The spiral of silence

How fear of social isolation is fueling populism and identity politics.

The spiral of silence is a powerful media theory.

The fear of guilt-by-association is so powerful that individuals would consider supporting a cause they strongly disagree with — from fear of social isolation.

However, this can also be a breeding ground for populism in times when society are deeply polarised.

So, what’s really going on here?

The spiral of silence for fear of isolation

Elisabeth Noelle-Neumann’s well-documented theory on the spiral of silence (1974) explains why fear of isolation as a result of peer-exclusion might prompt contrarian thinkers to silence their true opinions.

As the dominant coalition gets to to stand unopposed, they push the confines of what’s acceptable down a narrower and narrower funnel (see also the the opinion corridor).

Elisabeth Noelle-Neumann's well-documented theory on the spiral of silence (1974)
The downward spiral of silence.

The spiral of silence can lead to unwanted effects, in this case — populism:

Group A is opposed to populism and against allowing populists participate in democratic contexts (extreme position).

Group B is opposed to populism and against allowing authorities to impose limits to free speech (non-extreme position).

First, vocal leaders of both groups enter into debate.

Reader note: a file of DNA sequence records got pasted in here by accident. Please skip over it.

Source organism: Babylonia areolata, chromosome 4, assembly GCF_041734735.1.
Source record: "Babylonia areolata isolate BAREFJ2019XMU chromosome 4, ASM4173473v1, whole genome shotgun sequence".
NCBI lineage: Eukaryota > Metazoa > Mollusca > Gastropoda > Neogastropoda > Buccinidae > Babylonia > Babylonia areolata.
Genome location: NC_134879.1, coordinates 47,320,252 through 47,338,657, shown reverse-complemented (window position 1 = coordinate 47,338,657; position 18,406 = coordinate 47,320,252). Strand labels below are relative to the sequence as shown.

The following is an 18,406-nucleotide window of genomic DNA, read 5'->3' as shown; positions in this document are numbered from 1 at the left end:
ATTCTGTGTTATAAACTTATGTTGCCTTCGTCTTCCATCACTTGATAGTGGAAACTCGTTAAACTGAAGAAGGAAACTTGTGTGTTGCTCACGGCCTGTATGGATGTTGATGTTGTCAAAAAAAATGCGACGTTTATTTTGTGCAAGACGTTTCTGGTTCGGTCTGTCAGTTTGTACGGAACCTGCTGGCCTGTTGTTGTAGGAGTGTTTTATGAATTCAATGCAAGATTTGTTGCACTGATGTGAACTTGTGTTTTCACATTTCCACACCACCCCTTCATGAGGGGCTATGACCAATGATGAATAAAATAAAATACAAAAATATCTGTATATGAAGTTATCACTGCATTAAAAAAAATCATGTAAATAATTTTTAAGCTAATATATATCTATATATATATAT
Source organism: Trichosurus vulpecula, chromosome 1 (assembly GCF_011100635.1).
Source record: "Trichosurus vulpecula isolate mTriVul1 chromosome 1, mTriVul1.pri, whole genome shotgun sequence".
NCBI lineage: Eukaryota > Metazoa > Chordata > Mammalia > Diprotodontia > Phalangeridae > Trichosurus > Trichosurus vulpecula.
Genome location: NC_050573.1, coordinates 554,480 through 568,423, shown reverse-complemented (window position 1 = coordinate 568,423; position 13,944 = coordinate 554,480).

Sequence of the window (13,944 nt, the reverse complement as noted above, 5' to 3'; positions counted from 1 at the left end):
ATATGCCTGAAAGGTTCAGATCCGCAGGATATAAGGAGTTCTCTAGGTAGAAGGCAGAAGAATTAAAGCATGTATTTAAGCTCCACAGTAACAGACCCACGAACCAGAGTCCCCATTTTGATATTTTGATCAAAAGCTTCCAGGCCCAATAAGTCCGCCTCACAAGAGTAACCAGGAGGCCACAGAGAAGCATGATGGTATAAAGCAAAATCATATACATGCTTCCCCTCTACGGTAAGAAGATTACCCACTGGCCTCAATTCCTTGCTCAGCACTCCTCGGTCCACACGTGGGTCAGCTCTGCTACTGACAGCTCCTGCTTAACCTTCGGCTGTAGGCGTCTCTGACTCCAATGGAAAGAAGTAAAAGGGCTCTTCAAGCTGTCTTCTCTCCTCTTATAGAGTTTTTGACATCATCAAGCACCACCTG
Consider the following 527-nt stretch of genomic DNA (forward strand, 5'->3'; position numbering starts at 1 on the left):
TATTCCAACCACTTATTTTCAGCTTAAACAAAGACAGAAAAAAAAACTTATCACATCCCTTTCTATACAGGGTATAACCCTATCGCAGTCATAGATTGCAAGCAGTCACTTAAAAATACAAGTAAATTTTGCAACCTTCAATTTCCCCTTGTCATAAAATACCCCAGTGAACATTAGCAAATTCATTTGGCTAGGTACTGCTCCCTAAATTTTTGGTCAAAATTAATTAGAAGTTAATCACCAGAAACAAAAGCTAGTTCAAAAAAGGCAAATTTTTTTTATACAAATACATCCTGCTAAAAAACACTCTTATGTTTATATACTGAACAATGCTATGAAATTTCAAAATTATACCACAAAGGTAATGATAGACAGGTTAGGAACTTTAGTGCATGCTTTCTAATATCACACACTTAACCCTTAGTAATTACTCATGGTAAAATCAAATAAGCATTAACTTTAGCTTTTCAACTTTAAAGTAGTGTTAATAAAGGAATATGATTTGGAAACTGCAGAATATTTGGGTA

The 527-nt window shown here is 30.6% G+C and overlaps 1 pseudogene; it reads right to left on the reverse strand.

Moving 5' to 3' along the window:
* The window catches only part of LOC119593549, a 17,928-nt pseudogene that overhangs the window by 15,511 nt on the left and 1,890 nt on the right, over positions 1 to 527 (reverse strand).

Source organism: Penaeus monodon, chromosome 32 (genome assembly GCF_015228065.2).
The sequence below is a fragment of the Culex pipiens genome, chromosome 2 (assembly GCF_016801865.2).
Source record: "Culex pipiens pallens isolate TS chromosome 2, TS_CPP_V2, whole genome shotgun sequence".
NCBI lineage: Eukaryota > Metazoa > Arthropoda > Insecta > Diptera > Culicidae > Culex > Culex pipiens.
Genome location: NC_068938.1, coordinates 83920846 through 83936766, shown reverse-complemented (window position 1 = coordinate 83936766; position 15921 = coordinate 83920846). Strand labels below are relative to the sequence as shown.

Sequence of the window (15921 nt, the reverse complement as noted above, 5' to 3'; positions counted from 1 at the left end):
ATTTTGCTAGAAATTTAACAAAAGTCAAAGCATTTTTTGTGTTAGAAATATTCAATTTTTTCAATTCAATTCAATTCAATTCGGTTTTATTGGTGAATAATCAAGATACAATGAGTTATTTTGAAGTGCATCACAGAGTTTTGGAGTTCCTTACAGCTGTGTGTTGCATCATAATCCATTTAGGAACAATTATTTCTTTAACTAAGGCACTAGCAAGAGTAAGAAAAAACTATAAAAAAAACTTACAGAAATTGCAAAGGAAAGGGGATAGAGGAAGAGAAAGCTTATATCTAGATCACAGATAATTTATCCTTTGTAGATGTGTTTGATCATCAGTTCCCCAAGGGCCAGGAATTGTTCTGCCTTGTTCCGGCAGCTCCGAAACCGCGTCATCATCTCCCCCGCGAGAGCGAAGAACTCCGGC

Group B leaders accuses Group A for imposing limits on free speech as this might lead to fascism, but this can’t stick since Group A holds anti-populist positions across the board.

Group A leaders accuses Group A not for wanting to safeguard free speech, but for being populist supporters. This congruence creates a false dichotomy which sticks.

Group B see their vocal leaders being publicly outed as populists, a label that Group B fears and so they enter a state of cognitive dissonance (1957) and by silencing moral conviction to avoid becoming social outcasts.

As this behaviour spirals, Group A eventually start to fraction into two vocal groups, one inside the spiral of silence (relative extreme position) and one outside (relative non-extreme position).

The result: The margin for “error” diminishes while the group of “silenced” people steadily grows.

The major issue here is that Group A has a tendency to assume moral superiority (by adopting a stronger position) which allows them to resort to pro hominem arguments (also known as honor by association and the logical inverse of ad hominem arguments).

Deep into the spiral of silence, the remaining vocal group might be widely unsupported — and might also be completely unaware of this weakness due to their unchecked superiority complex.

Also, they might be wielding a disproportionate influence of minorities.

At this point, the playing field is opening up for a vocal leader who’s ready to claim that populist position that, ironically, a majority opposed from the start. Resorting to previously successful arguments of moral superiority simply doesn’t have any effect on a populist leader.

And, as the vocal minority finally asks for broad support to combat the emerging populists, there simply aren’t enough people left to heed their call.

Suffice to say — the spiral of silence is to be considered real — and extremely dangerous.

Photo by Jessica F on Unsplash.


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Jerry Silfwer
Jerry Silfwer, aka Doctor Spin, is an awarded senior adviser specialising in public relations and digital strategy. Currently CEO at KIX Communication Index and Spin Factory. Before that, he worked at Kaufmann, Whispr Group, Springtime PR, and Spotlight PR. Based in Stockholm, Sweden.

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